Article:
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Background: Youth physical activity engagement is a key component of contemporary health promotion strategies. Parents have potential to influence the physical activity behaviours of their children. The purpose of this study was to explore associations between adolescent self-reported physical activity, parent physical activity and perceptions of parental influence as measured by the Children’s Physical Activity Correlates (CPAC) questionnaire.
Methods: This investigation included a total of 146 adolescents and their parents. Self-reported measures of physical activity were obtained using the International Physical Activity Questionnaire for Adolescents and International Physical Activity Questionnaire for adolescents and their parents respectively. Adolescent perceptions of parental role modelling, support, and encouragement were measured with the parental influences scales of the CPAC.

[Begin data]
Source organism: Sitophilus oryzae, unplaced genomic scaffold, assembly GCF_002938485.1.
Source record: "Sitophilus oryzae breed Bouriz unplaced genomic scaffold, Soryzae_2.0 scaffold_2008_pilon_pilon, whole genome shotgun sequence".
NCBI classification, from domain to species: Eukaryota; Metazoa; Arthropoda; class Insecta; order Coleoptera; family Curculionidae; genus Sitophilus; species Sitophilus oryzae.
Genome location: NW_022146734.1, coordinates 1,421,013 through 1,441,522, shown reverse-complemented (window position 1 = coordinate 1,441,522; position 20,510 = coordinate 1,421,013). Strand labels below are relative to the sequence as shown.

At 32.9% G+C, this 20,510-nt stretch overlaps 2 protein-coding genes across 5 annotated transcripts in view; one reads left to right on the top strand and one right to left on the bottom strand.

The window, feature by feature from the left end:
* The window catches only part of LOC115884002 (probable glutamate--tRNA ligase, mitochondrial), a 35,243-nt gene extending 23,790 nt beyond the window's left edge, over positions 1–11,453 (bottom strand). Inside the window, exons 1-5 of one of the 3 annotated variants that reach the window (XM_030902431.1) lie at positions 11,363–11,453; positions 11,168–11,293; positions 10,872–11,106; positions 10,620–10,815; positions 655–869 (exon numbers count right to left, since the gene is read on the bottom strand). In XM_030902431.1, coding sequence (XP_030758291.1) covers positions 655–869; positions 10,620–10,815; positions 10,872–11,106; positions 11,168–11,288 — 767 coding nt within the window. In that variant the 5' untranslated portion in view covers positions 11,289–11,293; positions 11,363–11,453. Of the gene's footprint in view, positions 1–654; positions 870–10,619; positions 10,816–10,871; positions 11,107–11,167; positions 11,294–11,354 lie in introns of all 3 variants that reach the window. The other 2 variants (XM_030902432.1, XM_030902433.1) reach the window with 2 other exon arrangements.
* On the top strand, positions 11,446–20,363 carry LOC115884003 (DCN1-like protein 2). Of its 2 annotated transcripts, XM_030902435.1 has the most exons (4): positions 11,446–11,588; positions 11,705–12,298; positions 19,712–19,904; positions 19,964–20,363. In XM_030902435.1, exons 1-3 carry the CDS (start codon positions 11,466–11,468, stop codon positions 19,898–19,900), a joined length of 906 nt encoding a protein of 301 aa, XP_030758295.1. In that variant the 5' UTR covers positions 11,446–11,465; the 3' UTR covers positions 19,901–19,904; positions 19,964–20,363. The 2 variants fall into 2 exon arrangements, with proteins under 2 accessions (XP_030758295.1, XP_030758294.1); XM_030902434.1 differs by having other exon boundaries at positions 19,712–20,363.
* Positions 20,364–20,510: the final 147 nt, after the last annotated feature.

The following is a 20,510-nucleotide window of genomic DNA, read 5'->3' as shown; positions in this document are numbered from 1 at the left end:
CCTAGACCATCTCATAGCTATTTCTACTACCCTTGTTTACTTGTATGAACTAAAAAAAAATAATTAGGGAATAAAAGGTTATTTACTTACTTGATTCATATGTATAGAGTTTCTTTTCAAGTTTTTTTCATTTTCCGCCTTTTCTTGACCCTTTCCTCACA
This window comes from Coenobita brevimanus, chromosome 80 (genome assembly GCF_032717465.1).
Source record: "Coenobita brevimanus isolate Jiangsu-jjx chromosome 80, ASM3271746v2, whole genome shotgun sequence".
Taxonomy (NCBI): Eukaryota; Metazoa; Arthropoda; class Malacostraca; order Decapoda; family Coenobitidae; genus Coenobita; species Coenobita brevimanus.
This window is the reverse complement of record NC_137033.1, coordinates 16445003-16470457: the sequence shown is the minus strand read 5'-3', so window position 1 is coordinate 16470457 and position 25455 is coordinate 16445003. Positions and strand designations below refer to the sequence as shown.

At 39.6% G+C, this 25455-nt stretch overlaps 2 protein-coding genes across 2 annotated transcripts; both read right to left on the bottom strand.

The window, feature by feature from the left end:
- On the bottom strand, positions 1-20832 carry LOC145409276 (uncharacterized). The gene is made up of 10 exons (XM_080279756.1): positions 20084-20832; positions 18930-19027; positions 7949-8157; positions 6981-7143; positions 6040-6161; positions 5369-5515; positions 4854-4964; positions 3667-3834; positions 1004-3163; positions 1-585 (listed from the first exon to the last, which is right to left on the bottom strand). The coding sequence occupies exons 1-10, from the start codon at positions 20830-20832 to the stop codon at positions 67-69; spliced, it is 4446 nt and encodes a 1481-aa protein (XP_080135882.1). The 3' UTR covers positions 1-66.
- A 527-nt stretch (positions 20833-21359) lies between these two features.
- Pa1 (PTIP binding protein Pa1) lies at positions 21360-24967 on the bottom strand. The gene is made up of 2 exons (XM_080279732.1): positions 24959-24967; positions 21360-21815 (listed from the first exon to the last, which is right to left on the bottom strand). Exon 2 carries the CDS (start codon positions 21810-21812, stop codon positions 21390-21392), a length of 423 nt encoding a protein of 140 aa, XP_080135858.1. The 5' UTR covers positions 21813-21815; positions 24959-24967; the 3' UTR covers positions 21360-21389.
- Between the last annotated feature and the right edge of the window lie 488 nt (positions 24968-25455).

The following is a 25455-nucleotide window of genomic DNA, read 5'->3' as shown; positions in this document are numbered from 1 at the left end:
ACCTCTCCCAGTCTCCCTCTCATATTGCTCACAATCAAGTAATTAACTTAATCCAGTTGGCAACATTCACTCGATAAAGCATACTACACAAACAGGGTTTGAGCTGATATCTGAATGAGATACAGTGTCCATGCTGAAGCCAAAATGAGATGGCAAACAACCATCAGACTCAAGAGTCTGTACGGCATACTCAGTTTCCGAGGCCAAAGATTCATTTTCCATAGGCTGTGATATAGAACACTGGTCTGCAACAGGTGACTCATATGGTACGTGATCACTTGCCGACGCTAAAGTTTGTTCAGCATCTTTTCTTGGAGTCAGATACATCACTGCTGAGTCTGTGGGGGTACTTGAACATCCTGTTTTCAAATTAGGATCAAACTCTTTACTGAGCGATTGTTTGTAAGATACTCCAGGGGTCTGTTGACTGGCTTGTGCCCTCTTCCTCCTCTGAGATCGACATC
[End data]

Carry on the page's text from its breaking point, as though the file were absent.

Results: Ordinary least squares regression indicated that perceptions of parental role modelling (β=197.41, 95% CI 34.33–360.49, p=0.031) was positively associated with adolescent self-reported moderate-to-vigorous physical activity with the overall model accounting for a small amount of the variance (R2=0.076).
Conclusion: These results are in agreement with previous research indicating that parents play a small, albeit vital role in the physical activity engagement of their children. Public health campaigns with the aim of promoting youth physical activity should endeavour to incorporate parents into their interventions.


Mary MacKillop Institute for Health Research

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Open Access Journal Article

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Open Access